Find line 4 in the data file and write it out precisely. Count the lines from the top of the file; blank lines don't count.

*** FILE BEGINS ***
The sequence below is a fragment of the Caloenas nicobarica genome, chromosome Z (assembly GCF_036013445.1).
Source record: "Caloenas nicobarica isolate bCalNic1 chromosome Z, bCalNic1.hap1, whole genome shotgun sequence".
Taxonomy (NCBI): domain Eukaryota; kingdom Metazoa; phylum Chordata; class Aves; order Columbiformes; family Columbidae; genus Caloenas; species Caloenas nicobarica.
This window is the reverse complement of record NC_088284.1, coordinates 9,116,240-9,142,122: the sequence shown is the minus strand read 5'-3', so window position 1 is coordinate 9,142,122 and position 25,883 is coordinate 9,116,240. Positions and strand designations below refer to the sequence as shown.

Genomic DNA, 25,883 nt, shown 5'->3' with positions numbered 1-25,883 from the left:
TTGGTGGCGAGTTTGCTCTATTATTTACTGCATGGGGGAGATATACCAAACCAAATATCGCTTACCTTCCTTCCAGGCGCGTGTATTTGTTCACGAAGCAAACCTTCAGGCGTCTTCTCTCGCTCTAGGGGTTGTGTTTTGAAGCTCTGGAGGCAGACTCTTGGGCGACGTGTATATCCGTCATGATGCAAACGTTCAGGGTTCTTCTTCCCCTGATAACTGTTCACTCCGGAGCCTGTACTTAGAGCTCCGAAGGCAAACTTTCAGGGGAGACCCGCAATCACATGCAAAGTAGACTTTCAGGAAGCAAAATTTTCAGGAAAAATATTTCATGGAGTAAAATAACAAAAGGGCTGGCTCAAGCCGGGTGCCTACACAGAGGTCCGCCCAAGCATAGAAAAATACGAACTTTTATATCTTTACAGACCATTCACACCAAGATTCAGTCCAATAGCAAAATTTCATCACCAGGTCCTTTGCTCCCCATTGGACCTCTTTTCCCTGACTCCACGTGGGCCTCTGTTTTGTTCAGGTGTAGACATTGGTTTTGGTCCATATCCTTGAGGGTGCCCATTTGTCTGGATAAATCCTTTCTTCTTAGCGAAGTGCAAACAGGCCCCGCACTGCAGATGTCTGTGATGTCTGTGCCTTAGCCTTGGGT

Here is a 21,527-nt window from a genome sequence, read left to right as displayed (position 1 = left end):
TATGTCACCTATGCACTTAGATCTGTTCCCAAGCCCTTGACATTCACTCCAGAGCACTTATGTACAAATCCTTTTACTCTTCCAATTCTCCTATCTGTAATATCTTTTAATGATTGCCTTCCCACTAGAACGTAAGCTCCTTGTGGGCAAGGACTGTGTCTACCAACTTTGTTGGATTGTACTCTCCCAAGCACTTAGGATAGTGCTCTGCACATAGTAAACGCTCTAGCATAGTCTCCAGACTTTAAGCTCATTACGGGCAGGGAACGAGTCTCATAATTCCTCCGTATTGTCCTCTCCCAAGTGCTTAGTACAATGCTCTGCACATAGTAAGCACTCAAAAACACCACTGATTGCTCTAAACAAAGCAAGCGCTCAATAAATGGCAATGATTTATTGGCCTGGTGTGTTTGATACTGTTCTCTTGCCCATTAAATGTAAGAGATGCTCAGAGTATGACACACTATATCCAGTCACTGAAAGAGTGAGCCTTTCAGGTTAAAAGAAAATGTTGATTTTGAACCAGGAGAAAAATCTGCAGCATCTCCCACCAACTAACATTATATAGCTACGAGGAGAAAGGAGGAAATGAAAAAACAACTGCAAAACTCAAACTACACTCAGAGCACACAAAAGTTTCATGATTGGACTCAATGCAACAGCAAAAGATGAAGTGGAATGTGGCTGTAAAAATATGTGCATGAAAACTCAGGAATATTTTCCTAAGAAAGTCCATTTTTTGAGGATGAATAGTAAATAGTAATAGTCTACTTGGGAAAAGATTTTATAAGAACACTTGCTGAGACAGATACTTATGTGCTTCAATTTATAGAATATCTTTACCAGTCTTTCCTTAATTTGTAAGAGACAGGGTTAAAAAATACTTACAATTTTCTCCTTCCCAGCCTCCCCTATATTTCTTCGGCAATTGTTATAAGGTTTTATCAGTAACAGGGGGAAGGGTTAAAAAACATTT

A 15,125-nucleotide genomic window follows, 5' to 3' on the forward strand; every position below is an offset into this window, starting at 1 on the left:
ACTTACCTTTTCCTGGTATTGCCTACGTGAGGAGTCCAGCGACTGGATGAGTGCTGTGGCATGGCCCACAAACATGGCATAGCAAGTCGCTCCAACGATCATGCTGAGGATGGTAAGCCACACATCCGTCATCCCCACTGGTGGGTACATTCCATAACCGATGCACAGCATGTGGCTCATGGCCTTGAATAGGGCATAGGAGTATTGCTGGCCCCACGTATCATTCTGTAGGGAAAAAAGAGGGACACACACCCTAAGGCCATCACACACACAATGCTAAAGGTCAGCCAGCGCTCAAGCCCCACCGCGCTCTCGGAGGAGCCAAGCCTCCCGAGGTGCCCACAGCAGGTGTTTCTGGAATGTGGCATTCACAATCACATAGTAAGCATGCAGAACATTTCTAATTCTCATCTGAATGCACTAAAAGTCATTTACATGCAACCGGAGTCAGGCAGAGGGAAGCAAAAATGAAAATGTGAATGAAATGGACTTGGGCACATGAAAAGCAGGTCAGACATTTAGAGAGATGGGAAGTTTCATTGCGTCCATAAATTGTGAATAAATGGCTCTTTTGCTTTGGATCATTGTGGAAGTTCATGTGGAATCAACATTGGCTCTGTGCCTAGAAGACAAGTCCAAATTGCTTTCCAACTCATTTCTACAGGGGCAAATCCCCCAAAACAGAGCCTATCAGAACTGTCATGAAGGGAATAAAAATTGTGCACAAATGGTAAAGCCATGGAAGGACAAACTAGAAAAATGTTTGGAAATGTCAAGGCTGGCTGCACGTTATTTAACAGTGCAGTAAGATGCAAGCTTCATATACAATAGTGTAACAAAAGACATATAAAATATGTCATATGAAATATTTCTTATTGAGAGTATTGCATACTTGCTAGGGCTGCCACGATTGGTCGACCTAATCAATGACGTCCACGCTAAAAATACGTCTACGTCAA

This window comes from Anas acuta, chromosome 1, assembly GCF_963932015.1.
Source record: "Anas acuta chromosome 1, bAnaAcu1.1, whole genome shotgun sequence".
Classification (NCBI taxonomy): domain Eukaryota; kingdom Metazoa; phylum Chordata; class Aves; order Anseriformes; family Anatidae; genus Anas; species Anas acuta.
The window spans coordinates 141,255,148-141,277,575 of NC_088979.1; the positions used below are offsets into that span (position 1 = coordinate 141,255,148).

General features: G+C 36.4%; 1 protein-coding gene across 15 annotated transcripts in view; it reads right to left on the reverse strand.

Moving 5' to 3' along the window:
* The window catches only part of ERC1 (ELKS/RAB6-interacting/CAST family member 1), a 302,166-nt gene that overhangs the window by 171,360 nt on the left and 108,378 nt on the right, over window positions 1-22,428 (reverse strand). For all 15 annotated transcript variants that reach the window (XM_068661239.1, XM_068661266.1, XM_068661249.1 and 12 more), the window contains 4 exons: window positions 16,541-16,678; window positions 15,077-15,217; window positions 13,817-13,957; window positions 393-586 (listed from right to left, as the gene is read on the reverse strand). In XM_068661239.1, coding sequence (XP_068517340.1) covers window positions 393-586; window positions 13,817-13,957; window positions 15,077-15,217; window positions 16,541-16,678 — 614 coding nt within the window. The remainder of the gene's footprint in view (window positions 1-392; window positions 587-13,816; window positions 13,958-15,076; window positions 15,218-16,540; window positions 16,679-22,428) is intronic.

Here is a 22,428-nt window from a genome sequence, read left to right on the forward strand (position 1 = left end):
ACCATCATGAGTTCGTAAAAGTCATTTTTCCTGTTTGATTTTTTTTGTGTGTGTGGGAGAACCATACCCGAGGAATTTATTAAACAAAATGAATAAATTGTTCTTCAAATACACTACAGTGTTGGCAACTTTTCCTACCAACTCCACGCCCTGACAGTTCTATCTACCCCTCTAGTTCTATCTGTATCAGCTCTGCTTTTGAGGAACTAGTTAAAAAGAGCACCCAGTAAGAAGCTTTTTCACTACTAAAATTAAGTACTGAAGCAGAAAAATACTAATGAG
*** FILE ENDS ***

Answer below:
This window is the reverse complement of record NC_088284.1, coordinates 9,116,240-9,142,122: the sequence shown is the minus strand read 5'-3', so window position 1 is coordinate 9,142,122 and position 25,883 is coordinate 9,116,240. Positions and strand designations below refer to the sequence as shown.